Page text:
Right, but it's a perspective that is difficult to reconcile with a lot of conservative ideology.  They don't want that perspective to get attention.  

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55 minutes ago, The Commish said:

Maybe it's because I don't know enough about the 1619 project, but why do we keep labeling their perspective "revisionist"?  Is there something about the project that attempts to change actual facts about the past?  I hesitantly went to the wiki page linked above and I don't see anything of that nature.  It's an attempt to look at our history through a different set of realities other people experienced and describe.  That's not revisionist.  That's just a different perspective.

Yes.  One of the things that professional historians have objected to is the claim that US revolutionaries were motivated largely by a desire to maintain slavery.  That would qualify as "revisionism."  Sometimes revisionist takes turn out to be more correct than the narratives that they replaced, but my understanding is that academic experts generally disagree with this one pretty strongly.

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17 minutes ago, IvanKaramazov said:

Yes.  One of the things that professional historians have objected to is the claim that US revolutionaries were motivated largely by a desire to maintain slavery.  That would qualify as "revisionism."  Sometimes revisionist takes turn out to be more correct than the narratives that they replaced, but my understanding is that academic experts generally disagree with this one pretty strongly.

I am not sure I agree.  Here is the response to the criticism, and it seems grounded in fact, rather than pure conjecture.  Certainly people can disagree - but omitting these facts, leads to a distorted view of history.

 

Quote

 

[spoiler]The passages cited in the letter, regarding the causes of the American Revolution and the attitudes toward black equality of Abraham Lincoln, are good examples of this. Both are found in the lead essay by Hannah-Jones. We can hardly claim to have studied the Revolutionary period as long as some of the signatories, nor do we presume to tell them anything they don’t already know, but I think it would be useful for readers to hear why we believe that Hannah-Jones’s claim that “one of the primary reasons the colonists decided to declare their independence from Britain was because they wanted to protect the institution of slavery” is grounded in the historical record.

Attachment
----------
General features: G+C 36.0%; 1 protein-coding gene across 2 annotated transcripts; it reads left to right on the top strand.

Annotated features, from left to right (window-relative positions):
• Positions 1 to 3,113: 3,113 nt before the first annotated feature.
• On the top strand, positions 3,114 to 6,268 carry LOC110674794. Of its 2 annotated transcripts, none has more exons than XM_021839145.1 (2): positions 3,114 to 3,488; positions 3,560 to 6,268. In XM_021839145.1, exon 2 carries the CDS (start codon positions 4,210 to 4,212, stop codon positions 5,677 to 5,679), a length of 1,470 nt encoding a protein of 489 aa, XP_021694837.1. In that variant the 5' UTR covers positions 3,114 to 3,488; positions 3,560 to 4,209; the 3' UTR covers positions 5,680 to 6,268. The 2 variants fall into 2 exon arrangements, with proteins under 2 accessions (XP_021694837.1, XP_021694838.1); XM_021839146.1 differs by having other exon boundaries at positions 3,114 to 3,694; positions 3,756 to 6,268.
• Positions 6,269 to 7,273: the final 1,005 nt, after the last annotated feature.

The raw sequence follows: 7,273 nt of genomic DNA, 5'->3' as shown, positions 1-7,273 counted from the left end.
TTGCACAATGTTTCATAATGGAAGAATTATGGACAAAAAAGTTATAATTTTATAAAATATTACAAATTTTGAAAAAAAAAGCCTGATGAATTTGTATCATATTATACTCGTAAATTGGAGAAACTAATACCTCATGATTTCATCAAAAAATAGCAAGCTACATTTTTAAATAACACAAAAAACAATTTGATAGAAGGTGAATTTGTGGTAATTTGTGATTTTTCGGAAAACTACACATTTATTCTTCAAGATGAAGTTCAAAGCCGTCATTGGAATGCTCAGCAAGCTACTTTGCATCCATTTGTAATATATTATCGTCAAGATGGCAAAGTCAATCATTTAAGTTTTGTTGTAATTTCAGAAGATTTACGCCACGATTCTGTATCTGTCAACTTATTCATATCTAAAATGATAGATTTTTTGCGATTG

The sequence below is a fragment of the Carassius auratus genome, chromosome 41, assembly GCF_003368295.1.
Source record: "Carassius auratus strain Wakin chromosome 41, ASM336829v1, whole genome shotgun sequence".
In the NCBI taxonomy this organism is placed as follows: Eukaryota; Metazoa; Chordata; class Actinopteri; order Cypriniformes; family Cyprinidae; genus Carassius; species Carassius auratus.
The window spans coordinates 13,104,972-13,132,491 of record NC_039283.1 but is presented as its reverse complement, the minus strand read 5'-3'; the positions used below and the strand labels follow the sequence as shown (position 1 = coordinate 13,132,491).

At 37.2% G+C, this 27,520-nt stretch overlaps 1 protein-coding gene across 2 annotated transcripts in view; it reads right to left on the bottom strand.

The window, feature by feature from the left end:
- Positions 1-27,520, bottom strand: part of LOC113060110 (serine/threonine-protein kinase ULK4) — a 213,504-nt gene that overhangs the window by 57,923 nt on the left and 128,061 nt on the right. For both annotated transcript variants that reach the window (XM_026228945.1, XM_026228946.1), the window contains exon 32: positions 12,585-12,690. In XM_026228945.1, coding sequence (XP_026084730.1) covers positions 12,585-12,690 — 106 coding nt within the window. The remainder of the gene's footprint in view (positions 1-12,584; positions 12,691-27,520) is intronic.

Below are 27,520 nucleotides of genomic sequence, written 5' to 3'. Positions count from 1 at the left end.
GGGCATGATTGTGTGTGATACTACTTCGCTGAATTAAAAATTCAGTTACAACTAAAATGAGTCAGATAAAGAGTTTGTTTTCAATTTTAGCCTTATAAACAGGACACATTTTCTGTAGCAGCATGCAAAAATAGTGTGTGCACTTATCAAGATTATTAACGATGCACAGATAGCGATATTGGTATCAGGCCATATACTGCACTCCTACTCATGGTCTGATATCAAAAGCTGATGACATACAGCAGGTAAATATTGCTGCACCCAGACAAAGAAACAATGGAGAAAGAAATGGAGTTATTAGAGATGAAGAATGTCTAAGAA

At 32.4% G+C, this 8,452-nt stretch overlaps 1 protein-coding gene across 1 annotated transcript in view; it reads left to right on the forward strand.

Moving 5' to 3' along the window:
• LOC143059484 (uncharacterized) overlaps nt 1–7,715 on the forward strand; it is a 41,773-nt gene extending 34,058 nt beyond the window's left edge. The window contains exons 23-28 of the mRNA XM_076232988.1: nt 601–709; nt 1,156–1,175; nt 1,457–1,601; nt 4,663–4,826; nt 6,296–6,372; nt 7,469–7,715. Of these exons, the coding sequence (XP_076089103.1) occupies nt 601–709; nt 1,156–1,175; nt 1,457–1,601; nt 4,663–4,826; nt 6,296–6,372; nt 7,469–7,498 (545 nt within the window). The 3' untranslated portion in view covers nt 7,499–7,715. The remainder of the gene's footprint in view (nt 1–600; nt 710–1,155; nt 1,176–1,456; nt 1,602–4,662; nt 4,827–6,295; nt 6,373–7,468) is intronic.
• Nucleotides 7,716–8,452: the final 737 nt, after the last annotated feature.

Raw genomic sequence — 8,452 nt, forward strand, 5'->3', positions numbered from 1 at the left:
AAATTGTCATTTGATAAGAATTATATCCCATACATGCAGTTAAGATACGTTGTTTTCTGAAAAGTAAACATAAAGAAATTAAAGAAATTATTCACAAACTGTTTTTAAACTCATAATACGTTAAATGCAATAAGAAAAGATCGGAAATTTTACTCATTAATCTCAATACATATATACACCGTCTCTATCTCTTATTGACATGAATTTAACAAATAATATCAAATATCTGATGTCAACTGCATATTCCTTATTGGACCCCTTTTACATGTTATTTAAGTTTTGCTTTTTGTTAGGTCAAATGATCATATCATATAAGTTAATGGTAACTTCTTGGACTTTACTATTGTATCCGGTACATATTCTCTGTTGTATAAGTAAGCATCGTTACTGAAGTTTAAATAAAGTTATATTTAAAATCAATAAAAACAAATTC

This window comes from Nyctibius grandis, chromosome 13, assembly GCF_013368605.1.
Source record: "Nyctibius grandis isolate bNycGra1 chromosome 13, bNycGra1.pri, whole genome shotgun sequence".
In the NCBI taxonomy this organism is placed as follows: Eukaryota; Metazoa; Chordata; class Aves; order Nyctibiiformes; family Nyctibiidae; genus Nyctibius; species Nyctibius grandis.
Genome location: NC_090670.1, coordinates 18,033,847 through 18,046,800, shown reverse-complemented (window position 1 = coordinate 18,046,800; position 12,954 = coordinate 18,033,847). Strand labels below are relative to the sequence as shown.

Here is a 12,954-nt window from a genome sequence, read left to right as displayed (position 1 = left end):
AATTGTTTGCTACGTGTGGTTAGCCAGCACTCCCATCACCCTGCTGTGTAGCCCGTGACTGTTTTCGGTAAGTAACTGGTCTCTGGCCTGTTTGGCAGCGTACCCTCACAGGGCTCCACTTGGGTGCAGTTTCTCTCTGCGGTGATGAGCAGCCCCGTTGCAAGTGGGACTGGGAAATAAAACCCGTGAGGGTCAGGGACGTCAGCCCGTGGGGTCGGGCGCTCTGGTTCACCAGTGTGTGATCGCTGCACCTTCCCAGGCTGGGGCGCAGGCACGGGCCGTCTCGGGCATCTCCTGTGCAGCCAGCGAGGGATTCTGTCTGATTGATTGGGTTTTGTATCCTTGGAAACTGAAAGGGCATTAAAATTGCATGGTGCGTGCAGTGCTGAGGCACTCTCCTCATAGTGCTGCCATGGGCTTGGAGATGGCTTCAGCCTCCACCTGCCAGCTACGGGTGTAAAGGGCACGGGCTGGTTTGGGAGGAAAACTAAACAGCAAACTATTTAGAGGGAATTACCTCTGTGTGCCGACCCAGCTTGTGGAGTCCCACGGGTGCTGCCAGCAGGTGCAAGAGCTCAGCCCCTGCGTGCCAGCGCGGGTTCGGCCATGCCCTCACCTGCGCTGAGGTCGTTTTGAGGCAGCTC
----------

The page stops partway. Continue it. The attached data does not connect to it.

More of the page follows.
The work of various historians, among them David Waldstreicher and Alfred W. and Ruth G. Blumrosen, supports the contention that uneasiness among slaveholders in the colonies about growing antislavery sentiment in Britain and increasing imperial regulation helped motivate the Revolution. One main episode that these and other historians refer to is the landmark 1772 decision of the British high court in Somerset v. Stewart. The case concerned a British customs agent named Charles Stewart who bought an enslaved man named Somerset and took him to England, where he briefly escaped. Stewart captured Somerset and planned to sell him and ship him to Jamaica, only for the chief justice, Lord Mansfield, to declare this unlawful, because chattel slavery was not supported by English common law.

It is true, as Professor Wilentz has noted elsewhere, that the Somerset decision did not legally threaten slavery in the colonies, but the ruling caused a sensation nonetheless. Numerous colonial newspapers covered it and warned of the tyranny it represented. Multiple historians have pointed out that in part because of the Somerset case, slavery joined other issues in helping to gradually drive apart the patriots and their colonial governments. The British often tried to undermine the patriots by mocking their hypocrisy in fighting for liberty while keeping Africans in bondage, and colonial officials repeatedly encouraged enslaved people to seek freedom by fleeing to British lines. For their part, large numbers of the enslaved came to see the struggle as one between freedom and continued subjugation. As Waldstreicher writes, “The black-British alliance decisively pushed planters in these [Southern] states toward independence.”